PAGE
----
Severed Heads Eaten by Dogs in Roman Times

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Forensic techniques have shed light on the gruesome fate of dozens of people whose severed heads were thrown into open pits 2,000 years ago and left there to decompose.

Excavated in the heart of London more than 25 years ago and dated to between 120 and 160 A.D., the skulls are believed to have belonged to defeated gladiators or victims of Roman soldiers’ practice of “headhunting,” in which heads of enemies were displayed as trophies.

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“At least one of the skulls shows evidence of being chewed at by dogs, so it was still fleshed when it was lying in the open,” said Rebecca Redfern, from the Center for Human Bioarchaeology at the Museum of London.

The skulls and bones appear to have belonged to about 40 young men. They were excavated in 1988 from a Walbrook stream site within the Roman city walls and deposited at the nearby Museum of London.

It wasn’t an unusual finding. Skulls and human remains have been recovered from the Walbrook Valley for over 175 years. They were often interpreted as bones washed out of Roman cemeteries, or victims of the Boudican rebellion — decapitated and thrown into the river when the Iceni tribe, who led a revolt against the Roman Empire in 60-61 A.D., torched Roman settlements and towns.

But improved forensic techniques revealed that the skulls had a different fate.

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According to Redfern and colleague Heather Bonney, from the Earth Sciences Department of the Natural History Museum, the remains were deposited over a 40-year period in 11 pits or dumps.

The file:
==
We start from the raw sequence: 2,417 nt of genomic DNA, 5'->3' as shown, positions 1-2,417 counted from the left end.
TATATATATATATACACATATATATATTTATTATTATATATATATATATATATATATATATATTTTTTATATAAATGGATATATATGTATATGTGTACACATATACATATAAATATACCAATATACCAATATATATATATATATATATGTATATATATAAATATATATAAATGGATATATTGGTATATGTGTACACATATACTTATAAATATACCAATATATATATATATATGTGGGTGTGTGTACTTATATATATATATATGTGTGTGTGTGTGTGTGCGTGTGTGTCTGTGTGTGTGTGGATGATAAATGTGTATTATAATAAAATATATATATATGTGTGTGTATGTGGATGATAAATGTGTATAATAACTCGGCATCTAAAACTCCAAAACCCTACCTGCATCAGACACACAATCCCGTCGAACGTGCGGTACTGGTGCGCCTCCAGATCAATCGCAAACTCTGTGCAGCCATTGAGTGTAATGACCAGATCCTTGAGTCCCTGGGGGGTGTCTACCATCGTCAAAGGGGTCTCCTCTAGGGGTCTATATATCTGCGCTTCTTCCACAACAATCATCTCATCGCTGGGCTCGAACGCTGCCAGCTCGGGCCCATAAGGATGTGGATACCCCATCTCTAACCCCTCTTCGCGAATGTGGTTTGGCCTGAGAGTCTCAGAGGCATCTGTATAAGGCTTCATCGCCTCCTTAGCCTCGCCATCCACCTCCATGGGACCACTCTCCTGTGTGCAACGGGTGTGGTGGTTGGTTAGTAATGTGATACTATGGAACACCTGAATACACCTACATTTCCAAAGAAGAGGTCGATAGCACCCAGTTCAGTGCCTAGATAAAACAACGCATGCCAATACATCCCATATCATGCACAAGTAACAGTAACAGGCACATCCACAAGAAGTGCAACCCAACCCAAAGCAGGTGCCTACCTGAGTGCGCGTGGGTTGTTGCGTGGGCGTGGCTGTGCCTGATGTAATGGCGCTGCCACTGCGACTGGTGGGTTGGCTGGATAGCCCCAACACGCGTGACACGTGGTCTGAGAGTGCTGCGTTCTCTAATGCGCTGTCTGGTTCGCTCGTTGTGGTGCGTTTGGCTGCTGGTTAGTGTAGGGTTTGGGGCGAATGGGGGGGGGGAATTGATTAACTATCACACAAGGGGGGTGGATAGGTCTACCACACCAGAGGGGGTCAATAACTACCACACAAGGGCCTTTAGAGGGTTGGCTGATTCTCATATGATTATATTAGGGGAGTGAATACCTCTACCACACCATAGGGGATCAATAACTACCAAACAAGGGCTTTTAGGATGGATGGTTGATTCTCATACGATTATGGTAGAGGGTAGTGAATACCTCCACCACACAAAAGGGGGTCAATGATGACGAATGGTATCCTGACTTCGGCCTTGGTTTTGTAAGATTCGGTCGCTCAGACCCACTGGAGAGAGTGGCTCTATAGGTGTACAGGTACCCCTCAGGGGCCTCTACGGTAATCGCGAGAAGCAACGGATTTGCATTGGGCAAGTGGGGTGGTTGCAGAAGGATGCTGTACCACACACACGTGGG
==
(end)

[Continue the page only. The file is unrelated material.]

“Therefore, it was not just one event,” Redfern said.

The majority of the skulls had numerous blows to the head, which were probably the cause of death.

“Many also had healed injuries, suggesting that violence was a common feature of their life,” Redfern and Bonney wrote in the Journal of Archaeological Science.

“As there is no evidence for warfare or civil unrest in London at the time, the two most likely scenarios to explain this evidence is that they represent deaths in the arena –- executed criminals or defeated gladiators — or trophy heads displayed at the fort,” Redfern told Discovery News.

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The remains belonged to men mostly between the ages of 25 and 35 and consisted of a number of bones and 39 skulls. They feature direct, blunt force blows to the face, mouth and sides of the head, possibly the result of arena combats.

“These are the first human bones that could be the remains of gladiators from Britain,” Redfern said.

Other skulls, one in particular, show evidence of decapitation marks. Decapitation was a way of finishing off gladiators, but also criminals executed in Londinium’s amphitheater, which at the time was close to the Walbrook pits.

The evidence for decapitation, the large number of skulls and the unusual injuries observed on a male individual all would support the hypothesis that some of these remains derive from trophy heads.

“Nor does the evidence exclude the possibility that the fleshed/decomposing material was displayed, without mounting or suspension, at the fort or forum, with their eventual disposal in the nearby ritual space of the Walbrook Valley,” the researchers wrote.

Headhunting was practiced by the Roman army, most likely by their auxiliary troops, and is depicted on tombstones from the north of England and also on Trajan’s column, whose carvings portray Roman soldier holding up the heads of “barbarian” enemies defeated in battle.

The skulls offer rare evidence of Roman headhunting in Britain (there are cases from Roman forts and settlements such as Colchester and Vindolanda). They also represent an unexpected behavior, since they were disposed of in pits right in the heart of the city.

“By law, people were not allowed to be buried within the walls of the settlements so it is very unusual. It’s the first evidence from Roman London for this activity,” Redfern said.

Image: A human male jaw shows marks of a dog's gnawing.